"We are what we pretend to be, so we must be careful about what we pretend to be."
In The Realm, you are in a new body, but your psyche comes with you. There are no ethical alignments, no psychological aspects like charisma or intelligence. You do however have an phantasm--the psyche of your body's former inhabitant, their characterization and role in the overall story. Your phantasm may assert itself at points within the story in the manner of a dissociative identity, so be prepared to roleplay it at a moment's notice.
The Realm Aesthetic
The Realm is a 1980s film written by a punk rock Ojibwe and adapted by a middle-aged Anglo-Saxon who meant well but also slowly went mad. Its world is dystopian and intricately constructed by two contradictory minds, leaving behind paradoxes. A "cursed" film production led all forms of the story to be banished to production hell, where it has been both evolving and devolving ever since. Though time is frozen in the two hour loop of the movie's runtime, each loop is slightly different from the last and so a different kind of time is passing. The characters in The Realm are hybrids of standard fantasy characters, New Romanticism, cyberpunk, and post-apocalyptic science fiction. Characters are more likely to be covered in magical tattoos, pierced with fetishes, or wear mohawks than they are to have a simple long hairdo and beard. Storylines can involve elements of noir, horror, and taboo, but through a fantasy lens.
The first step in playing is character discovery, in other words, conceptualizing and creation of the body you'll be inhabiting, according to the rules of Punklore' and realities of The Realm. Depending on your mode of play, this is done either by the Director, by you and your Director together, or by you alone.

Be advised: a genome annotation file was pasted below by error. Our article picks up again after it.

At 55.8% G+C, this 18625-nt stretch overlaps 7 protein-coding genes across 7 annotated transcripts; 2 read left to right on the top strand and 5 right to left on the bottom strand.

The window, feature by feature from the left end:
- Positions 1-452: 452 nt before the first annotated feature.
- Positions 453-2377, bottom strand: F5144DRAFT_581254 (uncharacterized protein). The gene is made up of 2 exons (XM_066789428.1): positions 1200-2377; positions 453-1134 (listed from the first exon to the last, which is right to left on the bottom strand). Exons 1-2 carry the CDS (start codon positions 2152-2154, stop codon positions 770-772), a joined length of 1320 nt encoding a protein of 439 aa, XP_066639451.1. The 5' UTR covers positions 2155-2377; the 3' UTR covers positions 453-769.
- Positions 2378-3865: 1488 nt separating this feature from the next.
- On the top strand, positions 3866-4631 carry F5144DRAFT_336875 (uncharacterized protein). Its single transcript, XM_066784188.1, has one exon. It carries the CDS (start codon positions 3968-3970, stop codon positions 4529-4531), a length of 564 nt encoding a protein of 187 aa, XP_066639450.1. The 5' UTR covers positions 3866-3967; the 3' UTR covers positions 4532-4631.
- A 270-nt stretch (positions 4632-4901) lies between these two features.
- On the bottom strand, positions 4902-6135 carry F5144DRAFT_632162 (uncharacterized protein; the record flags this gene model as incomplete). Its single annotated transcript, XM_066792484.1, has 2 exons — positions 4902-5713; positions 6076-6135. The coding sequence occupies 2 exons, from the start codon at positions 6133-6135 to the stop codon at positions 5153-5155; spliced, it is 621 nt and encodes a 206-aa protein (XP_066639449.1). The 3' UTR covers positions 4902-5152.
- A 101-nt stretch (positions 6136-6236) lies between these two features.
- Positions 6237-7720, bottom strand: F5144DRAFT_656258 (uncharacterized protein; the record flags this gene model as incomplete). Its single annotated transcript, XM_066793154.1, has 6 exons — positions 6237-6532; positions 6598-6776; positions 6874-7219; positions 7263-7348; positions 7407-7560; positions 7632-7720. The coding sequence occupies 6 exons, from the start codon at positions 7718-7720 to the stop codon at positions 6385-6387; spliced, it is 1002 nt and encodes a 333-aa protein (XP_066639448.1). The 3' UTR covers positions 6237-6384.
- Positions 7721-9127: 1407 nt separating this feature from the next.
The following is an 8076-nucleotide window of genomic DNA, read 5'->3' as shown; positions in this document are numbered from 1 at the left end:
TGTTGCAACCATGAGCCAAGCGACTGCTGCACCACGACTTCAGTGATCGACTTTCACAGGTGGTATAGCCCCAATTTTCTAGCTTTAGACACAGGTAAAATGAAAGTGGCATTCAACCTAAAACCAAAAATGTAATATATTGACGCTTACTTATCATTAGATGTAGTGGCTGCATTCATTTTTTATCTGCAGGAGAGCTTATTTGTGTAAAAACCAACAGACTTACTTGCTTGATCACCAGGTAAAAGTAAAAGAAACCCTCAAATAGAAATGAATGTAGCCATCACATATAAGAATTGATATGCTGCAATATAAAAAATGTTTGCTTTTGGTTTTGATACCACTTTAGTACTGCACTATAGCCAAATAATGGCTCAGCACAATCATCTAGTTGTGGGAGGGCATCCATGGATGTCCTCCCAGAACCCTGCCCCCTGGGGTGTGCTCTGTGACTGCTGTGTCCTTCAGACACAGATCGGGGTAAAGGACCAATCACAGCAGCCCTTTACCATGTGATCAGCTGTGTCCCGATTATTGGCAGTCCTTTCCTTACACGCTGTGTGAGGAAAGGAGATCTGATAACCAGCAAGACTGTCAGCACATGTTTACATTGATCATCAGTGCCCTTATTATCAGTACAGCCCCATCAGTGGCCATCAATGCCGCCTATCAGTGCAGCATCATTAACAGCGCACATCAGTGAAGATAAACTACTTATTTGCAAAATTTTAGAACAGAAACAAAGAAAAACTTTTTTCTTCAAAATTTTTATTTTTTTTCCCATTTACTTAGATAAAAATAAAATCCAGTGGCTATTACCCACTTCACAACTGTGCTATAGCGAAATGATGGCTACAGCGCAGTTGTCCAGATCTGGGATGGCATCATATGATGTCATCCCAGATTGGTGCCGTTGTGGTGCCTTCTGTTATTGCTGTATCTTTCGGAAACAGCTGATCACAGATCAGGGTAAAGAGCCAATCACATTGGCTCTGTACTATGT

Hanging a lantern
Remember to incorporate who creates the character and their background into the story. If you know everything about your character, is it because you're an avid fan of the subculture, or because you're remembering having been the character before? Whatever the answer, it should agree with the answers of the rest of your squad. In genre work, this is called hanging a lantern on a problem--believability is not sacrificed if the characters notice the problem as the audience does. Referencing other media (such as Lord of the Rings or Dungeons & Dragons) is good if it's hanging a lantern: pointing out something you would point out in the situation. It is hackneyed when it's done as a crutch, where characters namedrop other science fiction and fantasy to benefit from our memories and distract us from the lack of real content. Likewise, working in meta-referential material even if it isn't referencing other media, such as characters realizing plot inconsistencies, is only good where it is in support of the suspension of disbelief. Acknowledging you all know too much about your characters removes a barrier between you and the story. Knowing things like numerical values for your strength and the difficulty level of a feat adds a layer of ironic distance. Detachment is anathema to story. Avoid it at all costs.
The character you inhabit is composed of facets. A character's facets are the physical features, accumulated experience in a muscle memory or discipline, advantages of their identity and relationships, possessed narrative conceits, or viable lucid will available to leverage and reveal the Sum of Player Efforts. Dice representing adversity to these facets are rolled; the dice total is the threshold pool. Punklore defines facets in circuits: progressive cycles of mastery or honing of an ability. On a Call sheet, circuits are signified by notches next to the appropriate facet.
Being yourself in an alternate reality
When in The Realm, you are not adopting a fictional personality or backstory, but bringing in your own. As such, it can be tempting to dive in unprepared--you already know who you are, right? However, your experience will be enriched by taking inventory of yourself and the context of the specific group with which you find yourself transported. It's good to answer a few questions about yourself and your squad, for yourself and your performance in game, before beginning.